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The Shattered Lens: A War Photographer's True Story of Captivity and Survival in Syria by Jonathan Alpeyrie with Stash Luczkiw and Bonnie TimmermanIn this gripping and thought-provoking memoir, French-American photojournalist Jonathan Alpeyrie recounts his 2013 kidnapping and captivity by Syrian rebels and his post-release experiences. Though his captors were usually brutal, Alpeyrie also related to them on an ordinary human level. After his release, he pondered the complexities of international conflict, which he discusses in the second half of the book. The Shattered Lens displays the "compassion of a global citizen" (Booklist).
Bunny Mellon: The Life of an American Style Legend by Meryl GordonSocialite Bunny Mellon, who inherited one fortune and married into another, was both a fashion plate and a brilliant designer. A close friend of Jacqueline Kennedy, Mellon refurbished the White House Rose Garden in 1961. This well-researched, detailed, and admiring portrait covers Mellon's 103 years of life and illuminates significant aspects of 20th-century American history.
Sticky Fingers: The Life and Times of Jann Wenner and Rolling Stone Magazine by Joe HaganIn Sticky Fingers, journalist Joe Hagan offers a moving and vividly descriptive portrait of Jann Wenner, the founder of Rolling Stone magazine. Beginning in November 1967, Wenner piloted the counterculture, ultimately fulfilling his ambition to become rock journalism's equivalent of Henry Luce (mainstream culture's best-known media mogul). Hagan's book will please media fans in addition to devotees of rock music and the phenomena Wenner advanced.
Forged in Crisis: The Power of Courageous Leadership in Turbulent Times by Nancy KoehnProfiling the leadership skills of five people who prevailed during major crises, Harvard Business School historian Nancy Koehn demonstrates how adversity can produce remarkable courage and effectiveness. Portraying Ernest Shackleton, Abraham Lincoln, Frederick Douglass, Dietrich Bonhoeffer, and Rachel Carson, Koehn concludes that great leaders emerge in the face of demanding situations. Noting that the present day seems to lack inspiring leadership, she aims to motivate readers to draw on their own crisis management abilities.
Gorilla and the Bird: A Memoir of Madness and a Mother's Love by Zack McDermottIn this compelling self-portrait of bipolar disorder, author Zack McDermott, a Brooklyn public defender, recounts his dramatic psychotic break in Manhattan and the quirky but determined relatives who helped him recover. The "Gorilla" of the title is McDermott and "Bird" is his mother; his Granny and Grandpa also supported him. Depicting the mental health system from two viewpoints, that of public defender and that of patient, McDermott offers a witty family story woven into his thought-provoking and sobering critique of mental hospital treatment.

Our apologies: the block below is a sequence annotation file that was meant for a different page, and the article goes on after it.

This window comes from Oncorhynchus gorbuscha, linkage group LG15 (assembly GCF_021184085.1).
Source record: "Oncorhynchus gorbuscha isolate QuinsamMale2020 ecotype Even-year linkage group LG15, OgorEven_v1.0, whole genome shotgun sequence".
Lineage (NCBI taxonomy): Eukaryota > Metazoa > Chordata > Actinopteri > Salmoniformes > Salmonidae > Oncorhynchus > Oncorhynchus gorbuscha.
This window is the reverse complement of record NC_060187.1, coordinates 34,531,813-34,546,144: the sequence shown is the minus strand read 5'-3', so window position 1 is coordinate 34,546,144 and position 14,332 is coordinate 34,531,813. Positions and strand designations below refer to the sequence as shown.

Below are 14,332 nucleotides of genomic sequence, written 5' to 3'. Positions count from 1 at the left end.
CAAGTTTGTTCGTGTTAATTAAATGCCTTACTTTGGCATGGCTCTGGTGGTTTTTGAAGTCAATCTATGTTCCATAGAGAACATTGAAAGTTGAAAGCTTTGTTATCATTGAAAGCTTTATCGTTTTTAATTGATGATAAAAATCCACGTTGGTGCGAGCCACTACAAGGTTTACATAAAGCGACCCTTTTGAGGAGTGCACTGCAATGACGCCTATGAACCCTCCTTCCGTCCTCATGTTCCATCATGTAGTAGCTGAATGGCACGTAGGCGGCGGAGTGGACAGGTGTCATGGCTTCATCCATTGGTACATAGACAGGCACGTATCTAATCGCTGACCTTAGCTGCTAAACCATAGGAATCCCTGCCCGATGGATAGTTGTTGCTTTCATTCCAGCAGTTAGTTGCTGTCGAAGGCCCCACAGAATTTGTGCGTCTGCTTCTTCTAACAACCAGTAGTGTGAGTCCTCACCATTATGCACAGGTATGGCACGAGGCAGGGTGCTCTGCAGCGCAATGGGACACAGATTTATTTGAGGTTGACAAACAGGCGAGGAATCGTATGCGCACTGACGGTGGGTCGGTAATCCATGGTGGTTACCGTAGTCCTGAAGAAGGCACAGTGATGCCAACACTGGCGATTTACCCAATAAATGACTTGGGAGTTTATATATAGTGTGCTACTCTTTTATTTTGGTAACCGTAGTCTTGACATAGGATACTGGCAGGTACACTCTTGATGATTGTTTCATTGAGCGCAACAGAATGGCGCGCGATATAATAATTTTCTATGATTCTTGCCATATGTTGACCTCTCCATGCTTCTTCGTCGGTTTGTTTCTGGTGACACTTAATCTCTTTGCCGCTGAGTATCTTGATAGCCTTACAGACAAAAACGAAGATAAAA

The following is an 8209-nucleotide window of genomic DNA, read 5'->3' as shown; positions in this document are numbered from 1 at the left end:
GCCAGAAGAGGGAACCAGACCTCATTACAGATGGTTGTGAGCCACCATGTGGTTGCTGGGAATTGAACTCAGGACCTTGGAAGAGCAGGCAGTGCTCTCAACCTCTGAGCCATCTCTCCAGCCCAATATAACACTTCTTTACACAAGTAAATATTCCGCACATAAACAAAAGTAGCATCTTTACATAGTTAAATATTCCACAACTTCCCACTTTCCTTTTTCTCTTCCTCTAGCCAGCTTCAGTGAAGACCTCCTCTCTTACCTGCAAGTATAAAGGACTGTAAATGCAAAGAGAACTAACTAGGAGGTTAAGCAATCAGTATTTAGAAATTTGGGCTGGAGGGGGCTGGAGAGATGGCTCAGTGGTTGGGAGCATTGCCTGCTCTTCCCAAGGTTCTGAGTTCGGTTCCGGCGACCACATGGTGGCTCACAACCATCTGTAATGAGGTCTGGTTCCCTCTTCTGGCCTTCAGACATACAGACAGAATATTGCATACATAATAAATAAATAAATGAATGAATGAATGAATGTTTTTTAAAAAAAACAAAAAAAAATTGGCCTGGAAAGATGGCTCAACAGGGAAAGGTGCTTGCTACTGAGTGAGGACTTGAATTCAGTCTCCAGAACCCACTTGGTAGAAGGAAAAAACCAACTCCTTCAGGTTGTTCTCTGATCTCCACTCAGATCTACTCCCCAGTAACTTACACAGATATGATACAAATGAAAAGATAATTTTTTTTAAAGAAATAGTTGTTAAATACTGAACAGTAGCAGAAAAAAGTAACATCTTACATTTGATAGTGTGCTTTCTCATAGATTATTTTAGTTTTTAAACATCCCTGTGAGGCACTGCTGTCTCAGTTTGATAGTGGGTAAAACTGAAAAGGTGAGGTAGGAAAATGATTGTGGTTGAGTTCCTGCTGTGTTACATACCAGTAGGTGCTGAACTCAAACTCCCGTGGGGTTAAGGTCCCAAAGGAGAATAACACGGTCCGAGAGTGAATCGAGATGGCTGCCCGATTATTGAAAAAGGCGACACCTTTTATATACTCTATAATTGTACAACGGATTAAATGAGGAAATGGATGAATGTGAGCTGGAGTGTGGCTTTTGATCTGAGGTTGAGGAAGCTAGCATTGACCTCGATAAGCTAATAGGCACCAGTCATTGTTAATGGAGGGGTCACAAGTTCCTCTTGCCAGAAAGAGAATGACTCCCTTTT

Hope: A Memoir of Survival in Cleveland by Amanda Berry and Gina DeJesus with Mary Jordan and Kevin SullivanIn 2013, Amanda Berry escaped from a Cleveland house where she and two other women had been captives for years. After all three were rescued and their captor, Ariel Castro, was jailed, they faced the challenge of readjusting to normal life. In Hope, Berry, fellow former captive Gina DeJesus, and their co-writers relate their disturbing stories, including the birth and early years of Berry's daughter by Castro. Kirkus Reviews calls this a "nuanced testament to the complexity of the human spirit."
Life After Death by Damien EcholsIncarcerated for 18 years after being wrongly convicted of murder, Damien Echols, one of the West Memphis Three accused of killing three boys as part of a satanic ritual, gives voice to his experiences in prison. In this beautifully written and evocative memoir, Echols opens an "eloquent, even bitterly lyrical" (Library Journal) window onto the grimness of life on Death Row, while reflecting on how he was formed by his impoverished childhood and what it's like to adjust to the world after his release.
The Good Nurse: A True Story of Medicine, Madness, and Murder by Charles GraeberAfter a decade of getting away with killing patients under his care, nurse Charlie Cullen was finally prosecuted by Pennsylvania authorities. Drawing on police records and other resources, author Charles Graeber reveals the gruesome details of Cullen's murders by insulin, chronicles the devastation he wrought, and vividly depicts the nature of his insanity. This page-turner will appeal to true crime buffs as well as others who are concerned about health care safety.
Whipping Boy: The Forty-Year Search for My Twelve-Year-Old Bully by Allen KurzweilWhen author Allen Kurzweil was ten years old, he attended a boarding school in Switzerland, where a 12-year-old student systematically humiliated and physically abused him. Thirty years later, after helping his son deal with school bullying, Kurzweil decided to look for his former tormentor. This fast-paced, gripping chronicle recounts his worldwide search, which eventually took him to a California prison. Whipping Boy reveals that the bully grew up to be a fraudster who far surpassed Bernie Madoff.
Out of Orange: A Memoir by Cleary WoltersFans of the Netflix show Orange is the New Black (based on Piper Kerman's memoir by the same title) will remember a character called Alex Vause. In Out of Orange, author Cleary Wolters (the model for Alex) depicts her foolish involvement in the international drug trade, her conviction, her life in prison, and her eventual adjustment to freedom. In this affecting memoir, Wolters expresses the hope that reading it will deter others from making similar mistakes.
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